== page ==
Previously Peru wasn’t so well-known as a destination for wildlife photography. But that’s changing. Today, it’s one of the most visited destinations for birding in Latin America, and overall Peru is one of the most biodiverse countries in the world.

Photo by Pedro Jarque Krebs

Remember that 76 per cent of its territory is made up of the Amazon rainforest. It’s the number one country in the world with the greatest diversity of butterflies, third in birds, third in amphibians, fourth in mammals, and sixth in reptiles. The animals that I most like to photograph from the Peruvian fauna are the jaguar and the condor.

What’s the most remarkable wildlife moment you’ve ever witnessed and photographed?

It would probably be a tiger mating or a battle between flamingos. Flamingos live in large groups and are usually relatively quiet, unless they start competing for food, territory or partners. On one of my visits to a natural reserve of American flamingos in Spain, I had the opportunity to see several confrontations between flamingos that had established themselves in bands of two or three. The noise and pecking didn’t stop, and I was able to take several pictures of these scenes.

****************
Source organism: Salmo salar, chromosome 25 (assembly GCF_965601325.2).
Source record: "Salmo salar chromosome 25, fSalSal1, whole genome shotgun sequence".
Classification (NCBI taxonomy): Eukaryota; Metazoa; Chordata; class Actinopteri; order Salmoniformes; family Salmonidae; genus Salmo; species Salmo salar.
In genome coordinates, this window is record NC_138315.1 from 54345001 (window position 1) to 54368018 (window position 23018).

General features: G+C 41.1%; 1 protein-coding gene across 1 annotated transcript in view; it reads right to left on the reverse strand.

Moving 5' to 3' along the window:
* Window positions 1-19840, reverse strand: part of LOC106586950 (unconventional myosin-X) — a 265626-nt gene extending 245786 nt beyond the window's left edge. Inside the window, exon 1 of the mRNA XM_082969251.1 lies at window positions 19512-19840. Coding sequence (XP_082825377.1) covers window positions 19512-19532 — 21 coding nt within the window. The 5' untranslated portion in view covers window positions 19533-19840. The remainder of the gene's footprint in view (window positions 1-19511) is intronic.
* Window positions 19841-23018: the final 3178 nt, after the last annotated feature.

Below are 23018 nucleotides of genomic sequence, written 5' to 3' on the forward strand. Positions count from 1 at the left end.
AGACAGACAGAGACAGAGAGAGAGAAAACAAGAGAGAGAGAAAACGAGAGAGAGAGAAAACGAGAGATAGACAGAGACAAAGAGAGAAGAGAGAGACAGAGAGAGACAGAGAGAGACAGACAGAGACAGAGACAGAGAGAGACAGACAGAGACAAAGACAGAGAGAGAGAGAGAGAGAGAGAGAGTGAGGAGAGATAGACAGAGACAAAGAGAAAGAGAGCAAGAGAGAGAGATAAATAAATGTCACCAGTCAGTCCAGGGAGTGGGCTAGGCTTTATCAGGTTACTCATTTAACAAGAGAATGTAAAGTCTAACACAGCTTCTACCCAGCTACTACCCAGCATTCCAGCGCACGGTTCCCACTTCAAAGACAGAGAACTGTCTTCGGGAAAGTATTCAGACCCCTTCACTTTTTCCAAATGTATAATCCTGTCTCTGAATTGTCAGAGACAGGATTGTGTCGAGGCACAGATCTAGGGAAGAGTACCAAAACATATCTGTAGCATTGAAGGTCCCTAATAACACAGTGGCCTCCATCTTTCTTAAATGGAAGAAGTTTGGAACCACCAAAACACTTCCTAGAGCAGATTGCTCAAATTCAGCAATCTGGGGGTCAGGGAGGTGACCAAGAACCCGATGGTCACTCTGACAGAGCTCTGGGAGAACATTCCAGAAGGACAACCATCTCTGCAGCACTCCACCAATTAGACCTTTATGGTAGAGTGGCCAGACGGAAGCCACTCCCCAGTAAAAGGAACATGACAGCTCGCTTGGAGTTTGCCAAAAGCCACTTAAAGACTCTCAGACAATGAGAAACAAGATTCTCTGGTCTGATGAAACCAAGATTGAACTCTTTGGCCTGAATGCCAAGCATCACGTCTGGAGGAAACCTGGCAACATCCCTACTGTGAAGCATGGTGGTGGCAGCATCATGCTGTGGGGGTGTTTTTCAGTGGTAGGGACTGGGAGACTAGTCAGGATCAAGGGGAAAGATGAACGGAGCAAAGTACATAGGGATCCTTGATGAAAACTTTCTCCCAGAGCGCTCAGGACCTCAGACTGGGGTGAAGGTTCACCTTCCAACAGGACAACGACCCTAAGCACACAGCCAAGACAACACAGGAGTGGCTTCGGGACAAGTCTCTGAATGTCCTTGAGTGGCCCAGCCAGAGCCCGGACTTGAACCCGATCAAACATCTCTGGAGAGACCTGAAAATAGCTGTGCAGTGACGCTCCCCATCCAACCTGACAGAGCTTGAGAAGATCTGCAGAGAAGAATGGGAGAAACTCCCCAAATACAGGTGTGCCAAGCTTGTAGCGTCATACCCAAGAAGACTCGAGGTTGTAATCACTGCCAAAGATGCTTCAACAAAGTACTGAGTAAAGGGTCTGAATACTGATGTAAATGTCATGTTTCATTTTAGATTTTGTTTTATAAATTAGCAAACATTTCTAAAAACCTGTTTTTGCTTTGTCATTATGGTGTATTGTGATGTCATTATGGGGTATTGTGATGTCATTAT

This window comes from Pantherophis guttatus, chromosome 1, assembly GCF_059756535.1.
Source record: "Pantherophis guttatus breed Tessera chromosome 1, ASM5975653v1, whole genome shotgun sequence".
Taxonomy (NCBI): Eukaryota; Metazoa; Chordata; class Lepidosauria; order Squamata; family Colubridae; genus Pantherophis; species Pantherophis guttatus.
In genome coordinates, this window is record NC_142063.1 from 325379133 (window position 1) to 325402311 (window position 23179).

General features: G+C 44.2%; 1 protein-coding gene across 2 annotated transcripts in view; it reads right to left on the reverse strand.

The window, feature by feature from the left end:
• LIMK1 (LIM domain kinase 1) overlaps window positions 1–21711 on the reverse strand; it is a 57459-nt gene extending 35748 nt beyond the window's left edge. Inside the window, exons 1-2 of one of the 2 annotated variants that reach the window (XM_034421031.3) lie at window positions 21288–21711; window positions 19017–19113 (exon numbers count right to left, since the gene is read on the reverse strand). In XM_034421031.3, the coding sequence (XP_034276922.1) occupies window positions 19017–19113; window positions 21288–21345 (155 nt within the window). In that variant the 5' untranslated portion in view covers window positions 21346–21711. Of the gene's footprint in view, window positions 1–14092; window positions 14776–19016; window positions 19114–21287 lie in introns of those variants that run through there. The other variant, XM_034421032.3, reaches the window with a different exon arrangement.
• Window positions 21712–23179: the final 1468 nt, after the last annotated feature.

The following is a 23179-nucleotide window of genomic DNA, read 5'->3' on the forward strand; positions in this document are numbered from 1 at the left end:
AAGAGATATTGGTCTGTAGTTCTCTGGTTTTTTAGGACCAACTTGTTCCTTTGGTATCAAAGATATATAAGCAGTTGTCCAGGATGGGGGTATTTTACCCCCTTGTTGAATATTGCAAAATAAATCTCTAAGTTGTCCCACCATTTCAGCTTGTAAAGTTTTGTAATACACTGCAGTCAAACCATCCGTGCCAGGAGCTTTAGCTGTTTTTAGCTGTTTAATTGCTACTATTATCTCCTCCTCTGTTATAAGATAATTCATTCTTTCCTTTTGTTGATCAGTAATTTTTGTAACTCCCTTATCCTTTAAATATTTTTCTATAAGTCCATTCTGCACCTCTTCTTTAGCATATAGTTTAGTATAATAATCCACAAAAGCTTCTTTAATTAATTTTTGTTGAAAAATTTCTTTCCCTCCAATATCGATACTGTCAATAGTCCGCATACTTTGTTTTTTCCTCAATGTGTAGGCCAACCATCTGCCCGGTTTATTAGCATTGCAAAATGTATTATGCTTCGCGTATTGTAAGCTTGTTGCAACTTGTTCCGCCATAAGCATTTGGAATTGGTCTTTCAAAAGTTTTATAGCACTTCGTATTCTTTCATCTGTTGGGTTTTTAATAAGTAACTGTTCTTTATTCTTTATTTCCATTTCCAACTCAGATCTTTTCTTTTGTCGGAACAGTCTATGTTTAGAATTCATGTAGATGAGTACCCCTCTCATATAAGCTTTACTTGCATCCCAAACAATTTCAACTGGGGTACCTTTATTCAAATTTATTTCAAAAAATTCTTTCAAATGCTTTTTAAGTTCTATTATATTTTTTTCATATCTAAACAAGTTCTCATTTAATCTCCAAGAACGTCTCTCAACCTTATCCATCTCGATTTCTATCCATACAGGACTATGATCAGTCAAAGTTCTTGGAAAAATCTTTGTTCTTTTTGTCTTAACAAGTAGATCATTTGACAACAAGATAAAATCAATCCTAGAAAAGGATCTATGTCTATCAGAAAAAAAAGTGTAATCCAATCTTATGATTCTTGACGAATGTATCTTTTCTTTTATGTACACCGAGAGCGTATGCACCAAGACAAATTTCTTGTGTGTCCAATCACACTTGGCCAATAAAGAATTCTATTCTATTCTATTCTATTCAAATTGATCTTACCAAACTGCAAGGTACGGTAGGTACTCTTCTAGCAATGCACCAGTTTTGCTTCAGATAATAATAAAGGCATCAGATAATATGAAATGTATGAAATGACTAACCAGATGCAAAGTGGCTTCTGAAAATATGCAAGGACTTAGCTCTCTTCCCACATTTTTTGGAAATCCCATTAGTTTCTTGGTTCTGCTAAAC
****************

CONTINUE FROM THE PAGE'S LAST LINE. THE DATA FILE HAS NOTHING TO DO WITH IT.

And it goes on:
One of these photos won the main prize of Bird Photographer of the Year in 2018.

Photo by Pedro Jarque Krebs

But what has always moved me most is the communication that can be established with great apes, such as chimpanzees or gorillas. I’m very interested in the question of consciousness in animals, perhaps because of my philosophical background.

What’s your favourite country for wildlife photography?

My photographic work is done with animals in any situation, whether in the wild or in captivity. What interests me is to be able to get as close as possible to the animal to make the kind of portraits I do. For that reason, my pictures are often taken in zoos, nature reserves or sanctuaries, with animals in captivity or semi-freedom. 

Photo by Pedro Jarque Krebs

But as a favourite country for taking pictures in the wild, Peru, my country, has one of the greatest riches in biodiversity in the world. That’s not only because of the immense Amazon rainforest, but also in the central regions, the Andes mountain range, and the coast. The latter, bathed by the Humboldt current of cold water from Antarctica, is the ideal environment for an infinite number of unique species that inhabit these regions.